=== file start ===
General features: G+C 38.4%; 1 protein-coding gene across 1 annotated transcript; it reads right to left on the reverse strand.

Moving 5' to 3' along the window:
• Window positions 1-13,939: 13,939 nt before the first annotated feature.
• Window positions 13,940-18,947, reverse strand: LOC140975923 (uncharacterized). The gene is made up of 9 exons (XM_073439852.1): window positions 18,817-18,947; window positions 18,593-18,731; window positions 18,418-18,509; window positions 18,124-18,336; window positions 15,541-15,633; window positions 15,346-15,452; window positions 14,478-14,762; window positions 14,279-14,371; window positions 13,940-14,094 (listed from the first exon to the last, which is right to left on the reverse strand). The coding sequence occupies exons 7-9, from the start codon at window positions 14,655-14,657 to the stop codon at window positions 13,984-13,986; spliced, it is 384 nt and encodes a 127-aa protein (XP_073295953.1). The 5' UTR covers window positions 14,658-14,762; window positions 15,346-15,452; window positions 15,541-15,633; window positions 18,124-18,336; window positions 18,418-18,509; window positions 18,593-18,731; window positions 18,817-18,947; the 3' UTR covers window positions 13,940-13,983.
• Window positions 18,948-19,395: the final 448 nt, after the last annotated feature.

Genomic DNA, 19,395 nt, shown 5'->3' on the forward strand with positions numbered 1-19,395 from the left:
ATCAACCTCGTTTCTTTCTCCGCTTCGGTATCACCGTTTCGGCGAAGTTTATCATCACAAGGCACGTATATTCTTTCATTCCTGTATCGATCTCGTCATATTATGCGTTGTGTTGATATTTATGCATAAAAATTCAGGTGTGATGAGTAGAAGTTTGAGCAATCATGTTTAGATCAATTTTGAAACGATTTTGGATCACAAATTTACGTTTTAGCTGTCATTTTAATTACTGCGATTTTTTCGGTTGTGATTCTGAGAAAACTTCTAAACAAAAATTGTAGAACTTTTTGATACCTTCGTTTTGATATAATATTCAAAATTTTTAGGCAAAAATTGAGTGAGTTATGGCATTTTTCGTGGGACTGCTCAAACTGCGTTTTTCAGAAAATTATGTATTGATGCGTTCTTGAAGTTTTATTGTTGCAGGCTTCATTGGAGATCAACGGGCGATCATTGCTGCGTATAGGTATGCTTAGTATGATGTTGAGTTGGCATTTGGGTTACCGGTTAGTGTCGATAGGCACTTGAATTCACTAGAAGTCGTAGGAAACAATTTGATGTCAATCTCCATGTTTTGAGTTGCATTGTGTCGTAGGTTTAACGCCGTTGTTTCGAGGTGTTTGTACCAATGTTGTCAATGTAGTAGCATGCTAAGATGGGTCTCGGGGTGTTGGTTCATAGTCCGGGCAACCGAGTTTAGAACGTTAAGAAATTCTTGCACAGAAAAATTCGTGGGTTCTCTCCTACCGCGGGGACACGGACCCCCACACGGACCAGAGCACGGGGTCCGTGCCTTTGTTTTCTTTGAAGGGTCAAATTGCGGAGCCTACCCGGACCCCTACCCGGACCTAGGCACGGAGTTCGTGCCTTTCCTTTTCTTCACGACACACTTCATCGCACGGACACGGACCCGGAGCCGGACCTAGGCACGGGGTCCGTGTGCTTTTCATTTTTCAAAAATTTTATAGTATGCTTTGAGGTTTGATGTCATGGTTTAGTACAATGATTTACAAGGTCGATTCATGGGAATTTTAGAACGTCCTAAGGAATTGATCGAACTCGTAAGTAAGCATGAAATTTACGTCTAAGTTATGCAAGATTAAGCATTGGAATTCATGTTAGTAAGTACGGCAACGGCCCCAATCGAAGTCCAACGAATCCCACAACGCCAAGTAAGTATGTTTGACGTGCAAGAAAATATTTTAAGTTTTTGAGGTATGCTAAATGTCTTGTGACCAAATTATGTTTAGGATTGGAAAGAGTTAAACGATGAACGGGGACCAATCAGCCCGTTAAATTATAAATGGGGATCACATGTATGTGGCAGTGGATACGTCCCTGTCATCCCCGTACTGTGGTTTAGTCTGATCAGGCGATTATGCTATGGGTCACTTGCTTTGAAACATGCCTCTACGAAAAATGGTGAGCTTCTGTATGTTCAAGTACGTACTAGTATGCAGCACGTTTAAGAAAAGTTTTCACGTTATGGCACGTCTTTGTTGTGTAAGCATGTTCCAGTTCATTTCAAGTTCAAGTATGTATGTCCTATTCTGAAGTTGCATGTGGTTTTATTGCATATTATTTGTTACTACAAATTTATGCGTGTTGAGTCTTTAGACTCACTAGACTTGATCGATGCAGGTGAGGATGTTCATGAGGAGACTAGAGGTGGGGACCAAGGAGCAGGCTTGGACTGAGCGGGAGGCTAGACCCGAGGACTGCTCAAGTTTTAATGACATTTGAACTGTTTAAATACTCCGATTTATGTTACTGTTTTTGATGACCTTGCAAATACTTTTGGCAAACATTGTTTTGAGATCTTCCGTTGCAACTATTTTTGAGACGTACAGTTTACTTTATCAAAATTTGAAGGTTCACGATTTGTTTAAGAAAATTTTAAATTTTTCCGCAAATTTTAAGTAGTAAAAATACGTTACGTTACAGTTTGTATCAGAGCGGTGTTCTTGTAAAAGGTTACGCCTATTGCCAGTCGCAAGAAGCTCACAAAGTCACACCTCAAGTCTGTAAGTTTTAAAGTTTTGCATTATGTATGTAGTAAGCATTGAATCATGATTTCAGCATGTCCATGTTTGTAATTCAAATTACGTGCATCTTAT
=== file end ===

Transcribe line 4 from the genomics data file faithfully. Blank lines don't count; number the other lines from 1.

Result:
• Window positions 13,940-18,947, reverse strand: LOC140975923 (uncharacterized). The gene is made up of 9 exons (XM_073439852.1): window positions 18,817-18,947; window positions 18,593-18,731; window positions 18,418-18,509; window positions 18,124-18,336; window positions 15,541-15,633; window positions 15,346-15,452; window positions 14,478-14,762; window positions 14,279-14,371; window positions 13,940-14,094 (listed from the first exon to the last, which is right to left on the reverse strand). The coding sequence occupies exons 7-9, from the start codon at window positions 14,655-14,657 to the stop codon at window positions 13,984-13,986; spliced, it is 384 nt and encodes a 127-aa protein (XP_073295953.1). The 5' UTR covers window positions 14,658-14,762; window positions 15,346-15,452; window positions 15,541-15,633; window positions 18,124-18,336; window positions 18,418-18,509; window positions 18,593-18,731; window positions 18,817-18,947; the 3' UTR covers window positions 13,940-13,983.